Microsoft Comms Head Smacks Back by the Numbers (Plus a "Rocky"-Inspired Internal Email!)
After what he considered weeks of unfair press coverage and running down of Microsoft (MSFT), the software giant’s Corporate VP of Corporate Communications, Frank Shaw, posted a pugnacious corporate blog entry today that trotted out some impressive numbers about Microsoft’s business.
Of course, he also took the opportunity to put up some not-so-much figures about competitors such as Apple (AAPL), Netflix (NFLX), Salesforce.com (CRM) and, of course, Google (GOOG).
My favorite dig is the stat on the “percent chance that Salesforce.com CEO [Marc Benioff] will mention Microsoft in a speech, panel, interview, or blog post.” The answer, natch: 100!
As it turns out, that was a follow-up to a very sharply worded letter Shaw sent out to communications teams across Microsoft (MSFT) earlier this month, obtained by BoomTown, in which he noted at the start:
“It has been a rough couple of weeks for us from a coverage standpoint. It seems like every time I turn on the computer, or talk to a reporter, or pick up a publication at home, or do a scan of my RSS feeds or Twitter client that I see more stories and opinions about the challenges we have, and how great some of our competitors are doing. iPad this, Droid that, sheesh.”
Sheesh? Who says that anymore?
Still, I like his gumption in using it! Thus, Shaw–who is an active blogger and Twitter poster–is apparently mad as heck and not going to take it anymore!
Here’s the blog post below, followed by the internal email Shaw sent (apparently inspired by the landscape at our eighth D: All Things Digital conference earlier this month):
Microsoft by the numbers
25 Jun 2010 12:30 PM
You probably saw the news this week that we’ve sold 150 million Windows 7 licenses in 8 months. That’s more than 600,000 per day. And, perhaps fittingly for a product called Windows 7, it adds up to 7 copies every second of every day since launch.
As a communications guy, I’m generally most comfortable with words. But since Microsoft is a pretty numbers-driven company, the Windows 7 milestone got me thinking about some *other* numbers, too.
Of course, numbers are only one dimension of a story. And we live in a hyper-competitive industry, with loads of challenges to go along with loads of opportunity. All the same, with Windows 7, Office 2010, Bing, Xbox 360, Kinect, Windows Phone 7, our cloud platform, and many other products, services and happy customers, 2010 is shaping up as a huge year for us.
So, without further ado, a few of my favorite numbers:
Number of Windows 7 licenses sold, making Windows 7 by far the fastest growing operating system in history.[source]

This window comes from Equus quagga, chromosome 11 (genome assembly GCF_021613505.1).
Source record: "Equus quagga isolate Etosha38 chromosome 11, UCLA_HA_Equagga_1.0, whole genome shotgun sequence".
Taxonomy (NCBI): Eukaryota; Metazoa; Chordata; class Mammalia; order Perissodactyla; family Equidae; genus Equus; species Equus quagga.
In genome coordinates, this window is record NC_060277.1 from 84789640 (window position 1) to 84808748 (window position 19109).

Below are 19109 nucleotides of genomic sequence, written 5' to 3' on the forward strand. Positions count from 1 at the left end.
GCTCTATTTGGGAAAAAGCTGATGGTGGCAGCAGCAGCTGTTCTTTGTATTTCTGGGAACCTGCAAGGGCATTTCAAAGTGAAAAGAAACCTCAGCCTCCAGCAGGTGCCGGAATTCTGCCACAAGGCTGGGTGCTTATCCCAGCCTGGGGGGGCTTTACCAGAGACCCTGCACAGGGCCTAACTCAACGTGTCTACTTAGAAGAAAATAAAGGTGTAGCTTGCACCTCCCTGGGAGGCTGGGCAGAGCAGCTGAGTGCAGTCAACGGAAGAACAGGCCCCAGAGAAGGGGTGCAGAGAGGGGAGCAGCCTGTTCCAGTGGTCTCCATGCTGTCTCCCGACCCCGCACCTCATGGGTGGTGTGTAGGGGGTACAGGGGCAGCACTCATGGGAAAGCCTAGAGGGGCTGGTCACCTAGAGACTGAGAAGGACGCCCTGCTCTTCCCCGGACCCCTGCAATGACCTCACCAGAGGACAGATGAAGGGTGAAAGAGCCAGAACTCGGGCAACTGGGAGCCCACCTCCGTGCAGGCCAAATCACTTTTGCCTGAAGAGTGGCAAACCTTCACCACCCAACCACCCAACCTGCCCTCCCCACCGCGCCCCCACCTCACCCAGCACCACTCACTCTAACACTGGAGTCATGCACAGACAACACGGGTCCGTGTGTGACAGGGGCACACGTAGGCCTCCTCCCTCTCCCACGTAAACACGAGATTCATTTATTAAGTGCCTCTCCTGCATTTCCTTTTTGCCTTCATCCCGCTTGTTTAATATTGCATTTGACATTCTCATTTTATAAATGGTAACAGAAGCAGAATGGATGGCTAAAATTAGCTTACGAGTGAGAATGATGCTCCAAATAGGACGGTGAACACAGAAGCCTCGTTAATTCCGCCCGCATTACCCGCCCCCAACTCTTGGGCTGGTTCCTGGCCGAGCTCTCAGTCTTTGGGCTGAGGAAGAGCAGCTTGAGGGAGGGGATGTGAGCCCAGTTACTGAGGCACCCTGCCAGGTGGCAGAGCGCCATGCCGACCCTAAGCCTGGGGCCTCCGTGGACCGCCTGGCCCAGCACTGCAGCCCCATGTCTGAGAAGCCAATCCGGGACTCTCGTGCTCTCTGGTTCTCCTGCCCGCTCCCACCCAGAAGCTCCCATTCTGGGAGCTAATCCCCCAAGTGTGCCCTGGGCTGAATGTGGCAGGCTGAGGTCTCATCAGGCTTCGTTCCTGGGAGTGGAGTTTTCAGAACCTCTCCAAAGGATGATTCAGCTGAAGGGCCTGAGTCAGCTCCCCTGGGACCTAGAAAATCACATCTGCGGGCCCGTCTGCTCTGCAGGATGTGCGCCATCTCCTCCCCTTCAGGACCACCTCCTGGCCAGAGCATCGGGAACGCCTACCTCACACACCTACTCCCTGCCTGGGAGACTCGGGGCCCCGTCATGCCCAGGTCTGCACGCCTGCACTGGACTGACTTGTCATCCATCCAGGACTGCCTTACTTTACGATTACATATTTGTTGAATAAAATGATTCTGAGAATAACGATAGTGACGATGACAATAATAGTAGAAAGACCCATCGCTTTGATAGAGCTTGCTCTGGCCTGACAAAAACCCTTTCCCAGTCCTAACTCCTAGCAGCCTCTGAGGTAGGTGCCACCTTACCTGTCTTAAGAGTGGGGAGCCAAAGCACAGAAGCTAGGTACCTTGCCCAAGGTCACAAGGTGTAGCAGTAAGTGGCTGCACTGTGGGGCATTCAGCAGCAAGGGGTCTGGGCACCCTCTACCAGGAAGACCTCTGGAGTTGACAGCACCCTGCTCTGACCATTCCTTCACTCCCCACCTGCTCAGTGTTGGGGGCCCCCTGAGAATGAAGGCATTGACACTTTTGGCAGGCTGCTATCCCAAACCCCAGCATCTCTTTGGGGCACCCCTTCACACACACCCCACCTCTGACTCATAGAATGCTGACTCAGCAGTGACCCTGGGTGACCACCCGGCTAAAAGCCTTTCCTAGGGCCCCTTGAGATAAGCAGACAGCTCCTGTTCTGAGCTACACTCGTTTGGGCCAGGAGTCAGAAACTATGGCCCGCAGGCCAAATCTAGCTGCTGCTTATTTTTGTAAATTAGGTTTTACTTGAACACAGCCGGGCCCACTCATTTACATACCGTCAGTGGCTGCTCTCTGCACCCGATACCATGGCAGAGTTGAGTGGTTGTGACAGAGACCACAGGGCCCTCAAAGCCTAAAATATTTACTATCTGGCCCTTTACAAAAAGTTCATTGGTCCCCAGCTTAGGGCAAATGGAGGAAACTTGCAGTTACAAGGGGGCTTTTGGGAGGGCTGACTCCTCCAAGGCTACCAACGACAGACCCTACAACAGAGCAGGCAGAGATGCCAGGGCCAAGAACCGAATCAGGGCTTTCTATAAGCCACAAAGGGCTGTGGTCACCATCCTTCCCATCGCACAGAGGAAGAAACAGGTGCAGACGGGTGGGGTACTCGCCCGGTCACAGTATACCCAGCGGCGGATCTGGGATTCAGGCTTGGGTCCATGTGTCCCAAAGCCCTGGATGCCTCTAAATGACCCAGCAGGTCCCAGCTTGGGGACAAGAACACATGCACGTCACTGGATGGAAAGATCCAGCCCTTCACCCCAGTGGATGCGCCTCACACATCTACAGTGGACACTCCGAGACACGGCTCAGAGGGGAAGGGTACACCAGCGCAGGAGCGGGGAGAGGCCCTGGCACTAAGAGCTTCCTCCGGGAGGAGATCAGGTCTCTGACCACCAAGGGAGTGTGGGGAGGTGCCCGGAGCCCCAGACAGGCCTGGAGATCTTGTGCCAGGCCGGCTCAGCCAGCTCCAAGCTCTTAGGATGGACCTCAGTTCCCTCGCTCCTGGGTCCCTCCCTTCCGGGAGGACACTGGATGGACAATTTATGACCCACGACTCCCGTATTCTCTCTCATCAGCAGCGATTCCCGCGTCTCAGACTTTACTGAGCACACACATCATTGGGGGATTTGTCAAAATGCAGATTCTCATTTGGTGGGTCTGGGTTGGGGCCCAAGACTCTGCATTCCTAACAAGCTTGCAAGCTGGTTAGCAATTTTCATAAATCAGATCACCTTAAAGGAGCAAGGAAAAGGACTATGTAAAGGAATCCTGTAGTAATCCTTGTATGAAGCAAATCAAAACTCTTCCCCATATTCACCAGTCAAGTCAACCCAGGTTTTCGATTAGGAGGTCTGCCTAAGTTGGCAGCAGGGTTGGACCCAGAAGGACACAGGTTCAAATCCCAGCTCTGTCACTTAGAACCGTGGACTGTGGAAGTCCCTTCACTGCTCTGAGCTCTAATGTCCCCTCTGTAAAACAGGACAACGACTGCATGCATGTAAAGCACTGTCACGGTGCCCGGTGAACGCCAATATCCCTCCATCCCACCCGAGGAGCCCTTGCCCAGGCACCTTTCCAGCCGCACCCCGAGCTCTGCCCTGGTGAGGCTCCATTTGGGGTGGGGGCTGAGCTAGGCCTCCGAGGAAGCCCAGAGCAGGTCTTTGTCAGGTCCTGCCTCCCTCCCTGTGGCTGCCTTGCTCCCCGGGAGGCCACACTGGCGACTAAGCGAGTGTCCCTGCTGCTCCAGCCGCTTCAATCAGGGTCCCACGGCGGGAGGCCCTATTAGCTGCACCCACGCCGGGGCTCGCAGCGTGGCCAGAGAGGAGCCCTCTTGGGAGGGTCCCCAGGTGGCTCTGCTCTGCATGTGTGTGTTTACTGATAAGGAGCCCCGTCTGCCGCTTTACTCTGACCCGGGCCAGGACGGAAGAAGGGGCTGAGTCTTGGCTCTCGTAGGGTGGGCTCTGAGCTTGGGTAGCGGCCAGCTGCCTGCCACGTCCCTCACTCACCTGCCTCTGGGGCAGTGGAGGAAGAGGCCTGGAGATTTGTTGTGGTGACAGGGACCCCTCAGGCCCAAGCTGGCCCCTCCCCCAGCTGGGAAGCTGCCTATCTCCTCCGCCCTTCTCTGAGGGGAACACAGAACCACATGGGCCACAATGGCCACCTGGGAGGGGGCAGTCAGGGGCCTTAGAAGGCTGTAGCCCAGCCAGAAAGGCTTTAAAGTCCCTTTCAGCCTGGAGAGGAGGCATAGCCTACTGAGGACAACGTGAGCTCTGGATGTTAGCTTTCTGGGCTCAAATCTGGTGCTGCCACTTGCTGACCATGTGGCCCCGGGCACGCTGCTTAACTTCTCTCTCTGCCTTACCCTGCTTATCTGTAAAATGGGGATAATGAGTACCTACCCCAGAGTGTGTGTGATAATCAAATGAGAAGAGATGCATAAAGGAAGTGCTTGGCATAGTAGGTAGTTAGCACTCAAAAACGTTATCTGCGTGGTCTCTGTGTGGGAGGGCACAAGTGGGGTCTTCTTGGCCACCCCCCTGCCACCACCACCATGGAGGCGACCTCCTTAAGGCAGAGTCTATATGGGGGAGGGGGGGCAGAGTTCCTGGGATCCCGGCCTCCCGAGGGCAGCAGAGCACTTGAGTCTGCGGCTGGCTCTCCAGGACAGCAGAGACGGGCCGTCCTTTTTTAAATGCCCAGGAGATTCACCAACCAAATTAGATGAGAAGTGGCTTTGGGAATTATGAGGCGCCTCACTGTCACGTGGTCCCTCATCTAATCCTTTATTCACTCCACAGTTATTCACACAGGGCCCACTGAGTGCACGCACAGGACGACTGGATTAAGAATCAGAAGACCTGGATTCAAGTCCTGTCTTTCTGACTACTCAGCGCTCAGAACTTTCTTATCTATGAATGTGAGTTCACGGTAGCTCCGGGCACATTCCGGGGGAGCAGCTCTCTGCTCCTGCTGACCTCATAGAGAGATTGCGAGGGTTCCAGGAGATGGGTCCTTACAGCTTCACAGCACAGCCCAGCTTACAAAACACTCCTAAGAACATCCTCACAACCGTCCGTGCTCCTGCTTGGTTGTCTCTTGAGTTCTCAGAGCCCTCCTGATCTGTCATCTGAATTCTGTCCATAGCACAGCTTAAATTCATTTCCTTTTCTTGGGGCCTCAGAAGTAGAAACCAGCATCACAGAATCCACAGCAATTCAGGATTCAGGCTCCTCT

Projected iPad sales for 2010. [source]
Projected netbook sales in 2010. [source]
Projected PC sales in 2010. [source]
Percentage of US netbooks running Windows in 2008. [source]
Percentage of US netbooks running Windows in 2009. [source]
Number of paying customers running on Windows Azure in November 2009.
Number of paying customers running on Windows Azure in June 2010. [source]
Number of students, teachers and staff using Microsoft’s cloud productivity tools in Kentucky public schools, the largest cloud deployment in the US. [source]
Total subscribers to largest 25 US daily newspapers. [source]
Total number of Netflix subscribers. [source]
Total number of Xbox Live subscribers. [source]
Number of customer downloads of the Office 2010 beta prior to launch, the largest Microsoft beta program in history. [source]
Number of new Bing search users in one year. [Comscore report--requires subscription]
Linux Server market share in 2005. [source]
Predicted Linux Server market share for 2007 (made in 2005). [source]
Actual Linux Server market share, Q4 2009. [source]
Global iPhone sales in Q1 2010. [source]
Nokia smartphone sales in Q1 2010. [source]
Total smartphone sales globally in Q1 2010. [source]
Projected global smartphone sales in 2014. [source]
Number of years it took Salesforce.com to reach 1 million paid user milestone. [source]
Number of years it took Microsoft Dynamics to reach 1 million paid user milestone. [source]
Percent chance that Salesforce.com CEO will mention Microsoft in a speech, panel, interview, or blog post.
Global Gmail users. [source]
Global Yahoo! Mail users.[source]
Global Windows Live Mail users.[source]
Active Windows Live Messenger Accounts worldwide. [Comscore MyMetrix, WW, March 2010--requires subscription]
Rank of Windows Live Messenger globally compared to all other instant messaging services. [Comscore MyMetrix, WW, March 2010 - requires subscription]
Apple Net income for fiscal year ending Sep 2009. [source]
Google Net income for fiscal year ending Dec 2009. [source]
Microsoft Net Income for fiscal year ending June 2009. [source]
Total Microsoft revenue, FY2000. [source]
Total Microsoft revenue, FY2009. [source]
It has been a rough couple of weeks for us from a coverage standpoint. It seems like every time I turn on the computer, or talk to a reporter, or pick up a publication at home, or do a scan of my RSS feeds or Twitter client that I see more stories and opinions about the challenges we have, and how great some of our competitors are doing. iPad this, Droid that, sheesh. Even BusinessWeek got into the act, taking some unfair shots at Natal under the guise of looking at our consumer strategy all up. Man, when someone is beating on Natal prior to E3, you can bet we’ve got momentum against us.